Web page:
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Bush To Provide $6.4 Billion In Arms To Taiwan
The U.S. government is to sell $6.4 billion of weapons to Taiwan, the State Department announced on Friday.
State Department deputy spokesman Robert Wood said Congressional approval was required, but believes this will come quickly. A submission went to Congress on Friday afternoon.
The sales involve a range of U.S.-made weapons systems, including Patriot III anti-missile missiles, Apache attack helicopters, Harpoon missiles, and Javelin anti-tank missiles.
The State Department has sponsored the sale through its appointment earlier this year of former Under-Secretary of Defense, Paul Wolfowitz to the State Department's International Security Advisory Board. Wolfowitz is also Chairman of the US-Taiwan Business Council, which includes a number of U.S. military contractors as members.
Wood said the deal had been in the works for 'a few months.' He said the decision, 'is consistent with U.S. policy of providing arms for defense of Taiwan and consistent with the Taiwan Relations Act.'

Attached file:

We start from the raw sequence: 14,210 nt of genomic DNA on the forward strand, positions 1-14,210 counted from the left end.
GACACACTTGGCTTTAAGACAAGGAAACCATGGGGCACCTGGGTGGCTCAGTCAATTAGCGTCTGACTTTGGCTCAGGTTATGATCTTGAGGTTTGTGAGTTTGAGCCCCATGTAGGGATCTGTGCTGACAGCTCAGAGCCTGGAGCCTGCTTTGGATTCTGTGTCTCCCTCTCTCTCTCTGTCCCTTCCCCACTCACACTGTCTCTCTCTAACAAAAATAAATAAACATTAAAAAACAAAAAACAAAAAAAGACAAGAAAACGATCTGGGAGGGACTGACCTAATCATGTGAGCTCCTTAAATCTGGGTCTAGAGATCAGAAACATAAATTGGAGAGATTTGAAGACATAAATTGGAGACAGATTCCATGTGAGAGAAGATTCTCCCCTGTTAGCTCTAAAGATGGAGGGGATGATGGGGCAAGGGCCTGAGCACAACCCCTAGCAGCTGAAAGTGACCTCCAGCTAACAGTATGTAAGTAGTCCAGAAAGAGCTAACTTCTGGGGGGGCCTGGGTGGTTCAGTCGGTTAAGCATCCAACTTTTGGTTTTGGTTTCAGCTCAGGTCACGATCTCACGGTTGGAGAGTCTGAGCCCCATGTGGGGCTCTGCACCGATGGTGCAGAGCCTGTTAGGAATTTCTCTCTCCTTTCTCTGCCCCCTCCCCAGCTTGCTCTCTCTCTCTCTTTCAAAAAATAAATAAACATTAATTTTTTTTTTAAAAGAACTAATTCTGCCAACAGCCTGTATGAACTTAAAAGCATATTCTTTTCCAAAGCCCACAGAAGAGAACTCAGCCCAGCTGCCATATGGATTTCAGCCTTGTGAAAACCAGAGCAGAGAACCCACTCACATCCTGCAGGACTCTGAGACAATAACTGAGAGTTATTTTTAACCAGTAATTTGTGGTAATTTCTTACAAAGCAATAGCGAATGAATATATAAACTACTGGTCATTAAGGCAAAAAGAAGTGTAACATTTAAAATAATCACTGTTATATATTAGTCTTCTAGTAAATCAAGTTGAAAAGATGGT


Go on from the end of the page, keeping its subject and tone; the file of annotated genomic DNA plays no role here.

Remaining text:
'This arms deal is a key factor in bringing security and stability across the Taiwan Strait,' he added. The deal also provides Taiwan upgrades for it's E-2T aircraft, and spare parts for its air force.
The Bush administration appeared keen to get the sales approved prior to the end of the Bush presidency. Many analysts were surprised at the rush, and the lack of debate. The sales are likely to strain relations with China. Wood however said China had been 'briefed' on the negotiations.
In an editorial published Saturday the Taipei Times said, 'The reasons for the reversal are unclear at this time, though pressure had been building on the State Department over the status of the arms for an extensive period — pressure from Taiwan lobbyists in the Congress, from military sources, from Paul Wolfowitz in his capacity as chairman of the US-Taiwan Business Council and as a foreign policy hawk and, ironically enough, from the Chinese Nationalist Party (KMT) government after years of blocking the deal in opposition.'
'In recent months it became clearer that moves were under way behind the scenes to get this problem fixed before US President George W. Bush ends his presidency,' the Taipei Times editorial said. 'Wolfowitz, for one, was oddly optimistic in a speech in Taipei in July, linking passage of the deal to Bush’s personal honor. Wolfowitz might have known something that most others did not; even think-tank identities with extensive connections in the US political and military spheres had grown awfully pessimistic as time wore on,' the Taiwanese newspaper editorial said.